That’s how 11 women from Sunset Church in Fredericton, New Brunswick, found themselves singing out words to women across the world they didn’t know, but whom they deeply loved. “Whenever we had a need, it was filled,” Hall says. Sales from the CD – higher than anyone anticipated – have gone toward Stella’s Voice. But the goal became bigger than financial assistance.

“For me, the most rewarding part of all this was not to generate a lot of money, because we know that realistically a local CD isn’t going to be able to do that. It was really a tool . . . the true goal was to raise awareness on the subject,” Hall says.

Hall’s sister, Shannon Ackerson, who helped with the graphics for the organization and maintains its social media, agrees. “When you start looking, actually looking, online, you find stuff that is hard to read. Most people don’t want to know about it. So once you do know about it, you can’t not do something.”

“It felt gigantic, and I was just a little person, so what could I do?” asks Heather Godfrey, one of the 11 singers. “It’s wonderful to know that I could help even in a small way.”

And despite their small size and the gigantic nature of the issue, the group continues to fight human trafficking. They sang at the East to West Festival in 2014, sharing the festival stage with Newsboys and Jerry Camp. Then, in March of 2015, they ambitiously hosted the Stand as One prayer event webcast, where international Christians prayed simultaneously for an end to sex trafficking.

“These organizations that are perpetrators of human trafficking, they’re very strategic,” Hall explains. “They’re very organized, they work across borders. So I thought, you know what, as Christians we need to be equally ready to be strategic, to be organized, to have a plan, to speak with a unified voice. So the real idea with the webcast was to have Christians around the world, at the same time, lifting up our voices in prayer, asking not only for those who are victims but also for those who are perpetrators.”

“I realize that’s a different approach,” Hall gently admits, “but we really pray that they would turn from being a perpetrator to a defender.” After that webcast, Hall testifies, the group saw repeated news stories of trafficking networks coming down.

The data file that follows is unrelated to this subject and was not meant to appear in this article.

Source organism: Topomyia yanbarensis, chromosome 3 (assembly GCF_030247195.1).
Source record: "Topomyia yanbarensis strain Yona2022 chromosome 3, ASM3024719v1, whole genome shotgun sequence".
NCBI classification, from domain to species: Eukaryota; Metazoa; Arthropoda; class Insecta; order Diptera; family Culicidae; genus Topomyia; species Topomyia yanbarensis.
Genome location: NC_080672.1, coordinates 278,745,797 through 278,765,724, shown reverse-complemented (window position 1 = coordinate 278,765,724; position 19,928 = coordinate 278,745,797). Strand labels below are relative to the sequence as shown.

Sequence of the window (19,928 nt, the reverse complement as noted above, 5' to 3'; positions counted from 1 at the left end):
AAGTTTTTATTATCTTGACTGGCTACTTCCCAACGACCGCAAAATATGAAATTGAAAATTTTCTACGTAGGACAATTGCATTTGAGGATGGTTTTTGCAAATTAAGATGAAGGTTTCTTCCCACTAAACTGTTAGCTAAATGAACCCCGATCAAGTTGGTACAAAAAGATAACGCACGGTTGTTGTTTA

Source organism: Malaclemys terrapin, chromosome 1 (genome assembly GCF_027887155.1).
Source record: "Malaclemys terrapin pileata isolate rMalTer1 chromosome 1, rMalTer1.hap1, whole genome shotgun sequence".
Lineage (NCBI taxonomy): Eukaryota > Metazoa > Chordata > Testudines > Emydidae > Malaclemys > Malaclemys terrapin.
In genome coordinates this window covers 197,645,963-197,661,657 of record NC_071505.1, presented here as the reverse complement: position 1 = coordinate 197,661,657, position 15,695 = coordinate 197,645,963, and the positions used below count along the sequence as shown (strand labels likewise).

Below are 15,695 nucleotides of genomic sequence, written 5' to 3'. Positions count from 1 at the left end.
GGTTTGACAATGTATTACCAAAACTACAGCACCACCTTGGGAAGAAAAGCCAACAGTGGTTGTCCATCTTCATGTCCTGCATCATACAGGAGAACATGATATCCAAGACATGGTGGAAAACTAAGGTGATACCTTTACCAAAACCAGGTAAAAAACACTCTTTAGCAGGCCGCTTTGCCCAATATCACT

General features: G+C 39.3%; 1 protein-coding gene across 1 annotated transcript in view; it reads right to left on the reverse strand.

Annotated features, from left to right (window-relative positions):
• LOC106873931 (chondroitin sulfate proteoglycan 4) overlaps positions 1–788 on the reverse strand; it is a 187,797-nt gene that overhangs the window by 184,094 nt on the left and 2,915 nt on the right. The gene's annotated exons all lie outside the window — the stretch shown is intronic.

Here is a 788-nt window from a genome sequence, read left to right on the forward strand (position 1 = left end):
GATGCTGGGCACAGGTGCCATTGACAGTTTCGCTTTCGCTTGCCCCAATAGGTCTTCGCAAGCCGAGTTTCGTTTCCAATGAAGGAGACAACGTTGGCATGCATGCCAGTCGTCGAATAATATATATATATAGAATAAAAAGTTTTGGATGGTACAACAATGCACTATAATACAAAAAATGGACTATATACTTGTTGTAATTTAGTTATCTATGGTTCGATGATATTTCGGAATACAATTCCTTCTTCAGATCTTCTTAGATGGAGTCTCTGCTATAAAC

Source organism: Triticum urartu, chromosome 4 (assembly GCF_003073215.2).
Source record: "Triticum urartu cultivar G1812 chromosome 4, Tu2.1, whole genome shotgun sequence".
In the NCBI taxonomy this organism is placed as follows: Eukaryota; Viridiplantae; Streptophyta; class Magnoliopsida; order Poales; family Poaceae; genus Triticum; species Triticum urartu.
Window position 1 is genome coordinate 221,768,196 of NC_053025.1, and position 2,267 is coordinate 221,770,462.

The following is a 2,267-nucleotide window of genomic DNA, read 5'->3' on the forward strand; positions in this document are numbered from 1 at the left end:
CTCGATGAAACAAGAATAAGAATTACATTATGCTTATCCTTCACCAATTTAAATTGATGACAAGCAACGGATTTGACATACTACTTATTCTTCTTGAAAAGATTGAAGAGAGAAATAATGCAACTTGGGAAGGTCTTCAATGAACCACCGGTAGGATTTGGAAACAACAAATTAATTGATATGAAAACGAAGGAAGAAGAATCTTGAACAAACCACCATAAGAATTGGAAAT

As Sean Wilkinson, the marketing support of the team, puts it, “The biggest tool we have right now is not the mind, or the CD, but it’s prayer. That’s the biggest.”

Going forward, Standing in the Gap plans to partner with a local radio station to spread awareness. Oh, and they’ll continue to pray.

What in the world you and I can do
As both Glendyne Gerrard and Jodi Hall demonstrate, fighting is always an option, despite lack of influence, experience or funds. Awareness, advocacy and aid can be offered to and for the sexually exploited by individuals, families, schools, churches, communities and cities.

And meanwhile, during and after: never stop praying.

 

Canadian faith-based organizations fighting human trafficking
defenddignity.ca (national)
Salvation Army salvationist.ca (national)
inthegap.ca (Fredericton, New Brunswick)
bridgenorth.org (Greater Toronto Area)
risingangels.net (Greater Toronto Area)
Resist Exploitation, Embrace Dignity,
embracedignity.org (Vancouver, B.C.)
Freedom Catalyst fcr.yadavconsulting.com
(Regina, Saskatchewan)
Next Step Ministries Calgary, nsmcalgary.com
(Calgary, Alberta)
Other Canadian organizations
educatingvoices.com (based in Vancouver, B.C.)
joysmithfoundation.com (Winnipeg, Manitoba)
Tracia’s Trust gov.mb.ca/fs/traciastrust
(Winnipeg, Manitoba)
The Action Coalition on Human Trafficking Alberta
 actalberta.com (Edmonton, Alberta)

About the Author
Christians combat human trafficking in Canada

Judith Dinsmore

Judith Dinsmore is a freelance writer living in Pittsburgh, Pa.